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    New Year may be done and dusted for many Kiwis, but for Chinese New Zealanders like Tiffany Shan, it is still a week to go before they celebrate New Year.

New Year may be done and dusted for many Kiwis, but for Chinese New Zealanders like Tiffany Shan, it is still a week to go before they celebrate New Year.

According to the Chinese lunar calendar, Chinese New Year will this year fall on January 28 - when the year of the monkey switches to the rooster.

It is a time for reunion, where elaborate and lavish meals are eaten and when the entire holiday is laden with symbolism.

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Shan, 32, an Auckland mother-of-two, says it is going to be a very special new year for Chinese here.

"It falls on the same weekend as Auckland anniversary, so it means we will be getting a long weekend to celebrate Chinese New Year," Shan said.

It will also be extra special for the family because her parents are visiting from China, and a three-generational reunion dinner is being planned for New Year's Eve.

"For the first time in a very long time, it will feel like a real reunion dinner for us," she said.

In China, the eve is seen as an important date, with families gathering for a reunion dinner, or nian ye fan, where dishes with auspicious meanings are served.

Fish is favoured because the Chinese word sounds like "surplus of wealth", prawns because it has a similar pronunciation to "laughter" and noodles connote longevity because they are long.

Like Shan, the hot pot is a favourite option for many New Zealand Chinese families for their reunion dinner.

Consisting of a simmering pot of broth at the centre, these "lucky ingredients" are added into the pot and are cooked at the table.

"It is the easiest way to cook a New Years feast with all the symbolic food," she said.

Also, almost certainly with hot pot dining there will be leftovers - which is a positive sign in the context of Chinese New Year. It signifies surplus or abundance of prosperity in the coming year.

Hot pot is a tradition dating back more than 2000 years, a Chinese rendition of fondue where ingredients are cooked inside a simmering pot.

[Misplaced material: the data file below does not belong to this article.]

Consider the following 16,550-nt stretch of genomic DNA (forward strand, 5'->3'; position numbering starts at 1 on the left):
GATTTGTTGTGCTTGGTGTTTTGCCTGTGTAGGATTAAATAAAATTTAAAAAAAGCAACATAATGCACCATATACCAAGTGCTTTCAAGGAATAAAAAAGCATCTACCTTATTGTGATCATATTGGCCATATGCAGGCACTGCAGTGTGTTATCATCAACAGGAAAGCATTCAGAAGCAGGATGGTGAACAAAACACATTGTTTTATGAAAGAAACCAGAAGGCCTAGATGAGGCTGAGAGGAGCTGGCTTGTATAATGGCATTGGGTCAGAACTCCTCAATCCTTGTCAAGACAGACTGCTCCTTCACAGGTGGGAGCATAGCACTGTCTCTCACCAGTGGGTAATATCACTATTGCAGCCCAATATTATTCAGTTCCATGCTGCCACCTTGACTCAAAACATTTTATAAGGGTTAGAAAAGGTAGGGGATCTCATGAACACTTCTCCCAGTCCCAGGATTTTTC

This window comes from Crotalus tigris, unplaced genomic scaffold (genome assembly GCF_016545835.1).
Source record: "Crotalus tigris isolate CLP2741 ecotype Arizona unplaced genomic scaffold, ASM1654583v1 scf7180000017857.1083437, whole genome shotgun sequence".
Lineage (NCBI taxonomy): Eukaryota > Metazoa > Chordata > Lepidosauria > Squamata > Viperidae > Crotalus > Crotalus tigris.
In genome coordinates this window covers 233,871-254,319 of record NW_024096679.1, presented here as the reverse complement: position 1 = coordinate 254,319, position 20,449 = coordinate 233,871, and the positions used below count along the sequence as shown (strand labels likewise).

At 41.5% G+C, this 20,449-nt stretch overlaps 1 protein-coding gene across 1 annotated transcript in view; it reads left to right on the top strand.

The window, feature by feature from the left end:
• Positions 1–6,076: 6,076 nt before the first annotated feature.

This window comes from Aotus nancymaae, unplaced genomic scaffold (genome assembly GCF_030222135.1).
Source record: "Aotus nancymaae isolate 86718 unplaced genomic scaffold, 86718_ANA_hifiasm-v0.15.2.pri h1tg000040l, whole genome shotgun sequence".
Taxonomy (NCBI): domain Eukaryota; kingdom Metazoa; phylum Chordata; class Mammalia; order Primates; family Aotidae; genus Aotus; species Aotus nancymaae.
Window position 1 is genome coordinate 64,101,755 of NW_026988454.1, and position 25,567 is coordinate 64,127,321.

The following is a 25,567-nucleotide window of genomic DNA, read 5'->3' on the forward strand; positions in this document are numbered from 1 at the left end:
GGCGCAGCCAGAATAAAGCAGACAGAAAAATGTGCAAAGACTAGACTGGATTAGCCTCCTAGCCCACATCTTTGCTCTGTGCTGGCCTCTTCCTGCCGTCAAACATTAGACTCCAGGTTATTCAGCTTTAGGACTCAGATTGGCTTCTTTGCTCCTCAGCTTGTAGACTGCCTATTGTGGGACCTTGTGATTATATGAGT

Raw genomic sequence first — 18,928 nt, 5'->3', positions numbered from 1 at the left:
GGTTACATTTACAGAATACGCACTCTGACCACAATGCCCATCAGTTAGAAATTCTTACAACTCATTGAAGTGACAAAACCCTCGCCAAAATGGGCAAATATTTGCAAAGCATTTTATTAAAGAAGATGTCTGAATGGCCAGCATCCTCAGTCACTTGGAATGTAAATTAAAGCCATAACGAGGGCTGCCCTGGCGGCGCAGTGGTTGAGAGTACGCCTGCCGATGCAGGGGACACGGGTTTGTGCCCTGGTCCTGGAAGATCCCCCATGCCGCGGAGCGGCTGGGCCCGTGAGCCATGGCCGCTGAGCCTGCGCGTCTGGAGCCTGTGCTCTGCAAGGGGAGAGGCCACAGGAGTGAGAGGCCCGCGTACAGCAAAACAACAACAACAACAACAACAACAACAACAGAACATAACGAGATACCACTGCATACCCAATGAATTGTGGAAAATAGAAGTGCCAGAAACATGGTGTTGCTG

Shan and her husband Louis Zhang, 28, this month opened a hot pot restaurant - Little Sheep - in Oteha Valley.

"It's very timely, because this is probably where we will have our reunion dinner," she said.

Auckland's annual public Chinese New Year festivities, which have grown bigger every year, kick off tomorrow.

Bill English will be opening the Chinese New Year Festival at ASB Showgrounds and officiating the "eye dotting ceremony" for the first time as Prime Minister.

The event will also be a first for Judith Collins since becoming Minister for Ethnic Communities, again following last month's cabinet reshuffle.

"I am very pleased to be taking up the portfolio of ethnic communities again, and Chinese New Year is an auspicious time to start," Collins said.

"I see Chinese New Year as a time to reflect on the previous year and put our best foot forward in the next, as well as to celebrate with our families and communities."

The minister said Chinese New Year had now become a major cultural festival in New Zealand.

"Chinese people have been part of New Zealand since the 1850s and are one of New Zealand's largest ethnic communities," she said.

"The range of ethnicities and cultures in our population continue to grow - enriching us culturally, socially and economically."

Event organiser and Chinese community leader Kai Luey said about he was expecting a crowd of about 30,000.

A group from Liaoning, China, was brought in especially to perform at the event, which would also include acrobats, a face changer and cultural performers.

Another annual event, Lunarfest 2017, will be taking place at the Vodafone Event Centre from tomorrow afternoon, culminating with a fireworks display when darkness falls.

This is the year of the fire rooster - lucky numbers will be 5, 7 and 8 and auspicious colours are gold, brown and yellow.